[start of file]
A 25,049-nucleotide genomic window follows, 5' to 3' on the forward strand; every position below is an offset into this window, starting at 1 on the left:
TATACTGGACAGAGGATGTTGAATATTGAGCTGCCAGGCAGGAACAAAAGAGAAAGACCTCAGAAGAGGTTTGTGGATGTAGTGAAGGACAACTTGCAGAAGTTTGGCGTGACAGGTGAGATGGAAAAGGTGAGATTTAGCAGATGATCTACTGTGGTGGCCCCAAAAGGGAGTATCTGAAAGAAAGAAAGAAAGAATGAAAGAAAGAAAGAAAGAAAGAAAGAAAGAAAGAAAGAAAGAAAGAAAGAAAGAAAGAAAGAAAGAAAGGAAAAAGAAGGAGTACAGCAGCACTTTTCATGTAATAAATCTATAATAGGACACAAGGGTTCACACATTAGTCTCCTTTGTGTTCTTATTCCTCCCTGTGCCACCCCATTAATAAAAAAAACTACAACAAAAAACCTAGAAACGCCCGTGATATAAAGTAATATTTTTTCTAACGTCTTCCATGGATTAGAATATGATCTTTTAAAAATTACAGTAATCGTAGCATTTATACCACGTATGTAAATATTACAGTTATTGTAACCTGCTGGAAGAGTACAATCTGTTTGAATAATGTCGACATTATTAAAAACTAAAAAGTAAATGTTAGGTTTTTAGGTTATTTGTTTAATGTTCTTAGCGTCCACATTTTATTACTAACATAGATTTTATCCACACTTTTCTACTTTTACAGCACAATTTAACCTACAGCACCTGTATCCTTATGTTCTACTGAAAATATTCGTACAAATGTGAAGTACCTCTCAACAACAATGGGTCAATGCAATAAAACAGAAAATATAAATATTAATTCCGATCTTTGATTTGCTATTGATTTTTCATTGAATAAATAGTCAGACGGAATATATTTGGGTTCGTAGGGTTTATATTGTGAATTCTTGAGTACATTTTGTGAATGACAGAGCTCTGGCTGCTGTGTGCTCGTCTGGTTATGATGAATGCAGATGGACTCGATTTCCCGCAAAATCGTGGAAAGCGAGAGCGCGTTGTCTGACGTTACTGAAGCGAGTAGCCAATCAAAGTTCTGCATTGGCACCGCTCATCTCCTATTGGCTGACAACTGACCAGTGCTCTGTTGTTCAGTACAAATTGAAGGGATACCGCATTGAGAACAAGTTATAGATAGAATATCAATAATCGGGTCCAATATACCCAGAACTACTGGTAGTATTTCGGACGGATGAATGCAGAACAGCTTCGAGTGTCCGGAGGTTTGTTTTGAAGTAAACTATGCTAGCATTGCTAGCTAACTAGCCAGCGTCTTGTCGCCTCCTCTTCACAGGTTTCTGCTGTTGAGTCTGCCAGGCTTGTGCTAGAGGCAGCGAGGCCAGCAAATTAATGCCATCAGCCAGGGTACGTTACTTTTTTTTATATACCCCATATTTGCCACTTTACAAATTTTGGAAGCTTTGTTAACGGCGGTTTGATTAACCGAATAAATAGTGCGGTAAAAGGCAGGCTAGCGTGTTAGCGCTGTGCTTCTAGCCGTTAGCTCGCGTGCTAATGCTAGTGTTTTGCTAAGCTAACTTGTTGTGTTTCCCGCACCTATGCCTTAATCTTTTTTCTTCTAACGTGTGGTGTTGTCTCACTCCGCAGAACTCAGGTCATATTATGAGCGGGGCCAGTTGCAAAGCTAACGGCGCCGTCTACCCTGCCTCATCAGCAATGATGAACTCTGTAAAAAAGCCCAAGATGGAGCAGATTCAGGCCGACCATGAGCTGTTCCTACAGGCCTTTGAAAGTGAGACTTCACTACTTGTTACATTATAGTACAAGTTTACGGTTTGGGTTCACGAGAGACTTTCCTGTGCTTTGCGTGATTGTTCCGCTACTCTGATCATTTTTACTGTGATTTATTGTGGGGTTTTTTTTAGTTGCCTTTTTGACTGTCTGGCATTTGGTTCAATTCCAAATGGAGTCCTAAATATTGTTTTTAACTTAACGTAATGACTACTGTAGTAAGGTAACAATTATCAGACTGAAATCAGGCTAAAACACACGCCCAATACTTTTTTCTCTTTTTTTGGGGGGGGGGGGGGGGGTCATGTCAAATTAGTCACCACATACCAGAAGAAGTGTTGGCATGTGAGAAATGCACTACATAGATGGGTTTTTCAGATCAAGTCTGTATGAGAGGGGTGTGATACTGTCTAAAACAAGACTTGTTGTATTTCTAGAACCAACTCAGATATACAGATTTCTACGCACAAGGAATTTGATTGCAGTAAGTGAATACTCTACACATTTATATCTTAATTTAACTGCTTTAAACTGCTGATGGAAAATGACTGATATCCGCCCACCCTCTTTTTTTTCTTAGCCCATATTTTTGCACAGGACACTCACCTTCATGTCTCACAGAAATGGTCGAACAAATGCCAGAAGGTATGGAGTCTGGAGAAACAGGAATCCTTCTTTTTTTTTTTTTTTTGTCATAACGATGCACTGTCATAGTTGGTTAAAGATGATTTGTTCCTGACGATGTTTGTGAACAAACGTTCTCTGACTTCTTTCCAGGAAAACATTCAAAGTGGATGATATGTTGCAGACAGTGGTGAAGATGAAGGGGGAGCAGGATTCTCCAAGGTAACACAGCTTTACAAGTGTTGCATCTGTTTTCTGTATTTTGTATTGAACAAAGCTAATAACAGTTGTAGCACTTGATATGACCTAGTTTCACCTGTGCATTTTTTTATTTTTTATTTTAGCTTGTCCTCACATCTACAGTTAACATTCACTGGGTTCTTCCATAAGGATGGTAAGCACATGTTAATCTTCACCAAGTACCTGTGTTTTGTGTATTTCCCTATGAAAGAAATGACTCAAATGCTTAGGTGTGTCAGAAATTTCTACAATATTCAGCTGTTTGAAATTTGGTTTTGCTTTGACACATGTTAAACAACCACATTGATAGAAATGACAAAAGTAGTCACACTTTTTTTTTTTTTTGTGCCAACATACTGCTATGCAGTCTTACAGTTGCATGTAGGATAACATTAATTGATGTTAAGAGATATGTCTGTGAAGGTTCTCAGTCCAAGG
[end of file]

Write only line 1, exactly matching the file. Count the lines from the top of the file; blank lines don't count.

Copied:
A 25,049-nucleotide genomic window follows, 5' to 3' on the forward strand; every position below is an offset into this window, starting at 1 on the left: